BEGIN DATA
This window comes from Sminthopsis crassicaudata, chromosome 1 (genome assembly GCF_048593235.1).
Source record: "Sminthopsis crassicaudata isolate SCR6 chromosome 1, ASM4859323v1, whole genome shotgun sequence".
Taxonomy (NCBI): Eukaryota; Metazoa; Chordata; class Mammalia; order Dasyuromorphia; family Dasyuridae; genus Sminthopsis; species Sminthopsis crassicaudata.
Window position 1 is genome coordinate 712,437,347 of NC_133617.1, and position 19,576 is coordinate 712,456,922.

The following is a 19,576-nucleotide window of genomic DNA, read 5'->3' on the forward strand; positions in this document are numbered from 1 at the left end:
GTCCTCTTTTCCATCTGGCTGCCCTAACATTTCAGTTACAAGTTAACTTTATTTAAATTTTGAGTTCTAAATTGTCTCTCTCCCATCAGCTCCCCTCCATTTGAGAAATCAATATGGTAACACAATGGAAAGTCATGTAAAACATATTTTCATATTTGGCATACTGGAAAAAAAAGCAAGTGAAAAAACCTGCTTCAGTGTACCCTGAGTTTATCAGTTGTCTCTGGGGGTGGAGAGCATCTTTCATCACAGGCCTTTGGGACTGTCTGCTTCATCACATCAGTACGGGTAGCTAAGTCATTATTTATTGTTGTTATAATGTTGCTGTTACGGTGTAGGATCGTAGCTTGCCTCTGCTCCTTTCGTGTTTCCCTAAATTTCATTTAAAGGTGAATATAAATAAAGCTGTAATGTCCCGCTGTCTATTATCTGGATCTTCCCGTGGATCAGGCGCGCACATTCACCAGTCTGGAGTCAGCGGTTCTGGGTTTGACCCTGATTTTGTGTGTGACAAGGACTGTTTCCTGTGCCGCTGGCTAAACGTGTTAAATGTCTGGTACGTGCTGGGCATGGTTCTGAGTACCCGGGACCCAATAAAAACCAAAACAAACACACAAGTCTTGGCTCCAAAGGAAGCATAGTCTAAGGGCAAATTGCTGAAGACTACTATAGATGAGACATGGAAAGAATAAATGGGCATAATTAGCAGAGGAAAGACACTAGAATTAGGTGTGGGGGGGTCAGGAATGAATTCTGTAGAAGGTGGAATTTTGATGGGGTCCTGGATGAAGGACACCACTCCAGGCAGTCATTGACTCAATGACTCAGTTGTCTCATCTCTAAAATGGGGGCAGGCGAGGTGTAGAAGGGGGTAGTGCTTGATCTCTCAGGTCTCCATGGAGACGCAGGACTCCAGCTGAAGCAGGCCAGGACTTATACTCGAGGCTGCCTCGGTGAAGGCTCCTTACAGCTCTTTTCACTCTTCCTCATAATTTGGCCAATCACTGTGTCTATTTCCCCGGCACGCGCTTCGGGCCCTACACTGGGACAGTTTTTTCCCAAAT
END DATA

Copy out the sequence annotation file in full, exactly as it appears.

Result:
This window comes from Sminthopsis crassicaudata, chromosome 1 (genome assembly GCF_048593235.1).
Source record: "Sminthopsis crassicaudata isolate SCR6 chromosome 1, ASM4859323v1, whole genome shotgun sequence".
Taxonomy (NCBI): Eukaryota; Metazoa; Chordata; class Mammalia; order Dasyuromorphia; family Dasyuridae; genus Sminthopsis; species Sminthopsis crassicaudata.
Window position 1 is genome coordinate 712,437,347 of NC_133617.1, and position 19,576 is coordinate 712,456,922.

The following is a 19,576-nucleotide window of genomic DNA, read 5'->3' on the forward strand; positions in this document are numbered from 1 at the left end:
GTCCTCTTTTCCATCTGGCTGCCCTAACATTTCAGTTACAAGTTAACTTTATTTAAATTTTGAGTTCTAAATTGTCTCTCTCCCATCAGCTCCCCTCCATTTGAGAAATCAATATGGTAACACAATGGAAAGTCATGTAAAACATATTTTCATATTTGGCATACTGGAAAAAAAAGCAAGTGAAAAAACCTGCTTCAGTGTACCCTGAGTTTATCAGTTGTCTCTGGGGGTGGAGAGCATCTTTCATCACAGGCCTTTGGGACTGTCTGCTTCATCACATCAGTACGGGTAGCTAAGTCATTATTTATTGTTGTTATAATGTTGCTGTTACGGTGTAGGATCGTAGCTTGCCTCTGCTCCTTTCGTGTTTCCCTAAATTTCATTTAAAGGTGAATATAAATAAAGCTGTAATGTCCCGCTGTCTATTATCTGGATCTTCCCGTGGATCAGGCGCGCACATTCACCAGTCTGGAGTCAGCGGTTCTGGGTTTGACCCTGATTTTGTGTGTGACAAGGACTGTTTCCTGTGCCGCTGGCTAAACGTGTTAAATGTCTGGTACGTGCTGGGCATGGTTCTGAGTACCCGGGACCCAATAAAAACCAAAACAAACACACAAGTCTTGGCTCCAAAGGAAGCATAGTCTAAGGGCAAATTGCTGAAGACTACTATAGATGAGACATGGAAAGAATAAATGGGCATAATTAGCAGAGGAAAGACACTAGAATTAGGTGTGGGGGGGTCAGGAATGAATTCTGTAGAAGGTGGAATTTTGATGGGGTCCTGGATGAAGGACACCACTCCAGGCAGTCATTGACTCAATGACTCAGTTGTCTCATCTCTAAAATGGGGGCAGGCGAGGTGTAGAAGGGGGTAGTGCTTGATCTCTCAGGTCTCCATGGAGACGCAGGACTCCAGCTGAAGCAGGCCAGGACTTATACTCGAGGCTGCCTCGGTGAAGGCTCCTTACAGCTCTTTTCACTCTTCCTCATAATTTGGCCAATCACTGTGTCTATTTCCCCGGCACGCGCTTCGGGCCCTACACTGGGACAGTTTTTTCCCAAAT